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Every single day across the United States millions of people use a smartphone that was made in China and let’s face it, there aren’t many smartphones that are ‘not’ made in China, but despite the fact, the U.S. government is apparently not prepared to trust phones made by Huawei, one of China’s largest technology companies.

The US is currently dominated by Apple and Samsung and even without the huge US market. Huawei is now the third-largest smartphone manufacturer in the world, they shipped 153 million smartphones in 2017 alone.

So clearly contrary to US security fears the rest of the world has no such worries. This in part is due to Huawei’s willingness to work with regulators and governments so they are happy in the integrity of Huawei products and therefore they are permitted to sell crucial infrastructure and devices in markets such as the UK, where Huawei gave full access to its source code to GCHQ experts in a clean-room environment. It was examined, and declared secure and safe for UK citizens. Huawei has extended the same olive branch to the US officials, which sadly for US consumers they haven’t been receptive to.

I wouldn’t go as far to say that there is Sinophobia taking place against Huawei nor would I like to speculate around the reasons why the US has mistrust for Huawei, but that being said I struggle to grasp the logic behind it especially given Huawei’s transparency as mentioned above, also beyond that why would China risk the integrity and reputation of one of it’s most successful companies and biggest employer, to undertake espionage that I would presume they could achieve the results of via other means if they so wished?

The mistrust has meant that US carriers Verizon and AT&T have buckled under the pressure and decided against selling upcoming Huawei phones, including the Mate 10 Pro, but that doesn’t mean US-based consumers won’t be able to get their hands on one of the devices if they so choose.

Huawei have now announced pre-orders are being accepted for the $799 Mate 10 Pro across multiple online retailers with no contract or carrier required. The current retailer line-up includes Amazon, B&H, Newegg and Best Buy.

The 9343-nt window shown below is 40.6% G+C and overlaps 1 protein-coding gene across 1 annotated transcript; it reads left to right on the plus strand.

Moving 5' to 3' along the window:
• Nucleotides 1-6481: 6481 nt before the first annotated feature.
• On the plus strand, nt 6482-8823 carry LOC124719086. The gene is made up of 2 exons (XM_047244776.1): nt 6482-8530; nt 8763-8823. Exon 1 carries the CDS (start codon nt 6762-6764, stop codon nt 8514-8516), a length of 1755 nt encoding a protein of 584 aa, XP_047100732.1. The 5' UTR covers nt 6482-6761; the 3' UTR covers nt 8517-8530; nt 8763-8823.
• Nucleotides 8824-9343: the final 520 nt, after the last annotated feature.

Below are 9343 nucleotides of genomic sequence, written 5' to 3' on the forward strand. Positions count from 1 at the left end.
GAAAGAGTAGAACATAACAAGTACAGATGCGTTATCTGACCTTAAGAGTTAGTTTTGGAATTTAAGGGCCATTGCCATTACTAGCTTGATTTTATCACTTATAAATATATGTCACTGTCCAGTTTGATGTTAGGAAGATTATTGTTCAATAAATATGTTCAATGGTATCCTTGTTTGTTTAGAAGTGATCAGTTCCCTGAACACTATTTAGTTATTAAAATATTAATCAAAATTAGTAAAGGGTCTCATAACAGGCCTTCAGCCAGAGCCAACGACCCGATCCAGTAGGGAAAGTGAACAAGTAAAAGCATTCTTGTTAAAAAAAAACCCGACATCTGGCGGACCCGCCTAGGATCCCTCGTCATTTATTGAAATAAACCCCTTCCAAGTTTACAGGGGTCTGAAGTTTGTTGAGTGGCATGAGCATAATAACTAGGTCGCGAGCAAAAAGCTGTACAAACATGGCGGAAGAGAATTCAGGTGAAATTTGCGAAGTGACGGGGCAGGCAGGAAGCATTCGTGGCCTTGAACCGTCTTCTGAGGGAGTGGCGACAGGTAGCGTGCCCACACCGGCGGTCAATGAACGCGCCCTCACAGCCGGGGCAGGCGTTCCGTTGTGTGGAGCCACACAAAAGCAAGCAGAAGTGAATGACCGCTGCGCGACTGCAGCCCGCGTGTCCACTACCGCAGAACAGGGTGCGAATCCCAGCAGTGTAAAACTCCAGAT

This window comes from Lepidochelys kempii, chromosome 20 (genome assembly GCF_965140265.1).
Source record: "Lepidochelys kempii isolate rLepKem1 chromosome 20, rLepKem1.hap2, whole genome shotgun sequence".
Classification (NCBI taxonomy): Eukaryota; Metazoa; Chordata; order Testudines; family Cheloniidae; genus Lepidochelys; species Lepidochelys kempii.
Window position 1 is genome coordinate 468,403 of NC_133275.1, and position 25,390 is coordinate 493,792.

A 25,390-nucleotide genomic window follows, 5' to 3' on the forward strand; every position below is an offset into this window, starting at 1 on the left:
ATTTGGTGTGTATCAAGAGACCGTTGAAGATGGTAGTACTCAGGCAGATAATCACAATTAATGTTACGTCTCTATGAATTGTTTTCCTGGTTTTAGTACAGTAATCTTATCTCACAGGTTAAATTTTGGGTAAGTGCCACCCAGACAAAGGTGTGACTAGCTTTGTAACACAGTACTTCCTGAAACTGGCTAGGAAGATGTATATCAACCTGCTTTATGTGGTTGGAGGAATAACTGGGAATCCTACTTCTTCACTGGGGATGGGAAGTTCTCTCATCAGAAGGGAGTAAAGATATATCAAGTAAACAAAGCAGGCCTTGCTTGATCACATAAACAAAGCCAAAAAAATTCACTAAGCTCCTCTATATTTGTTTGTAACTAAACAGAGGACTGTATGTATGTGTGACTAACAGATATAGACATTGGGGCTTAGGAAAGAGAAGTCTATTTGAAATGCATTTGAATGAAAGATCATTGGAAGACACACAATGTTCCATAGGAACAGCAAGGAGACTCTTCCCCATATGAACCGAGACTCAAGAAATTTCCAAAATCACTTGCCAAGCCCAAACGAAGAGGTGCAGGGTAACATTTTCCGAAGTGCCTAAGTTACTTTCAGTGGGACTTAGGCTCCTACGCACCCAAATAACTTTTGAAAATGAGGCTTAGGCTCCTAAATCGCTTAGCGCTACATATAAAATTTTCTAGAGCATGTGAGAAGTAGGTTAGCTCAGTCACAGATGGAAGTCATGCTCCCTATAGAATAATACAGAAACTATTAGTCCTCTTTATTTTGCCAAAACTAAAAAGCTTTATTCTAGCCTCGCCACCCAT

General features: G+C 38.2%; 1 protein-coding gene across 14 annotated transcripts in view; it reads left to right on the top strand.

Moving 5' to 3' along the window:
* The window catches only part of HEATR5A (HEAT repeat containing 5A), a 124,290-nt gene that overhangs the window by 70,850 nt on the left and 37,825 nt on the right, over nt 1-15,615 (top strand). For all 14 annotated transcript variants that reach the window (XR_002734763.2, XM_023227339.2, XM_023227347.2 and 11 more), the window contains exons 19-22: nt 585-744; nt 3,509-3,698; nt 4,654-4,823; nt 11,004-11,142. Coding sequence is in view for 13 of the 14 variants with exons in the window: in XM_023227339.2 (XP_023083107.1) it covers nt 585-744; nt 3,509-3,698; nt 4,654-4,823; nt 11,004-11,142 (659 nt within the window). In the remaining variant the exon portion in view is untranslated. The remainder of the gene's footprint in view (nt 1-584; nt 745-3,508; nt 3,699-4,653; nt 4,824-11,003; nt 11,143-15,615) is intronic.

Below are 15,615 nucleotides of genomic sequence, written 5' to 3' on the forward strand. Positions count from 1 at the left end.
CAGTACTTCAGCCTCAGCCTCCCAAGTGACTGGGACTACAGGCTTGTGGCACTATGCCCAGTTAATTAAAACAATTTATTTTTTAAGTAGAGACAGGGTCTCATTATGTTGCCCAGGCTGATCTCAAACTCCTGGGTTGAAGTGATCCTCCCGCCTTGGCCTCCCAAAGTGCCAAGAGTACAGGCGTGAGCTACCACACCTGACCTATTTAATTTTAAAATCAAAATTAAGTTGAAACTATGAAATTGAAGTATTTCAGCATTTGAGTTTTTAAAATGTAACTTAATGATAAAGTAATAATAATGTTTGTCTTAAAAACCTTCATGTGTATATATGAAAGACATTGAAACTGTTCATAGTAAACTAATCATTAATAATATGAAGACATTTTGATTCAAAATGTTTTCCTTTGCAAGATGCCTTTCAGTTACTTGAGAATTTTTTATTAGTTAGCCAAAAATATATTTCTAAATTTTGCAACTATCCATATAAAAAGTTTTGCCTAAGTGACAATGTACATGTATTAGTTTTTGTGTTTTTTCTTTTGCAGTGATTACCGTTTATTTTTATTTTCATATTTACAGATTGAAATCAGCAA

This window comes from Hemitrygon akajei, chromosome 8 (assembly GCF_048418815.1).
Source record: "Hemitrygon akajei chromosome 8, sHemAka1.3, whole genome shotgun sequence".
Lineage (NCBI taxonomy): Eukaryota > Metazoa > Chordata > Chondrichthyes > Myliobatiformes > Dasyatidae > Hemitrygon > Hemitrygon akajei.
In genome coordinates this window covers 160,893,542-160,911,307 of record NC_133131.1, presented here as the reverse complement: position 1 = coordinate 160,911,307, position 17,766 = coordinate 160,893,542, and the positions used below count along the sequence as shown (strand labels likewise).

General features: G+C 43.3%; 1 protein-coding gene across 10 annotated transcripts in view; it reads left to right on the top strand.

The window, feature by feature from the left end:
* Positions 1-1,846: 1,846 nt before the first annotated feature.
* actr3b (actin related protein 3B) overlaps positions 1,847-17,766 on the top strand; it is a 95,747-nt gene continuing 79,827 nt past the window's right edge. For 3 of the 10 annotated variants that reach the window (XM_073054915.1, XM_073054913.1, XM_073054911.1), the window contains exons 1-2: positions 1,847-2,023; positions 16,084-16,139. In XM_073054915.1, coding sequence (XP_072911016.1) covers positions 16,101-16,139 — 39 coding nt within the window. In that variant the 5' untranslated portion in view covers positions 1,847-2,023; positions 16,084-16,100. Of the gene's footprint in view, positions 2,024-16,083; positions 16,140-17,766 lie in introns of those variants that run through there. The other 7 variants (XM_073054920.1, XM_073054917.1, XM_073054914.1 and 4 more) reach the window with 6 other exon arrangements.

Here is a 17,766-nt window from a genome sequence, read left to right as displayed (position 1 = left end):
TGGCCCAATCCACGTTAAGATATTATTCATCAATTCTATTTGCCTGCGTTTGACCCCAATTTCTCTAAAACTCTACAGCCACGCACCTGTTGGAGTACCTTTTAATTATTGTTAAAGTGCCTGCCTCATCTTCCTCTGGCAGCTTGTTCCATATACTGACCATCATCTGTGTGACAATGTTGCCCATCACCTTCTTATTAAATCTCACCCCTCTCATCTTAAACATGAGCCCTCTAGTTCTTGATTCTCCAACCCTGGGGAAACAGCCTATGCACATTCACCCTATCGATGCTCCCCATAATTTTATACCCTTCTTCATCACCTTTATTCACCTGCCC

So clearly the carriers loss will be a huge gain for the online retailers.

If you are considering picking up the unlocked Mate 10 Pro ahead of its February 18 release date, Huawei is willing to sweeten the pot in the form of a $150 gift card. This purchase incentive is only available to those who pre-order and it can only be used at the retail website you purchased the device through.

It’s worth mentioning that ordering the Mate 10 Pro has technically been available to US residents for some time now but only in the form of warranty-less international stock.

If you want to pick up the device with its two-year US warranty intact, now is the time to do so. I have has a play around with the Mate 10 Pro and in my opinion it is the best smartphone in the world. The battery life is epic and it has cutting edge features such as inbuilt AI and world class cameras.

If you would like to read more about Huawei, check out my piece with Huawei founder Mr Ren Zhengfei here

I will be upgrading my Huawei P10 as soon as possible to a Mate 10, so watch out for my full review of a Mate 10 Pro. 🙂

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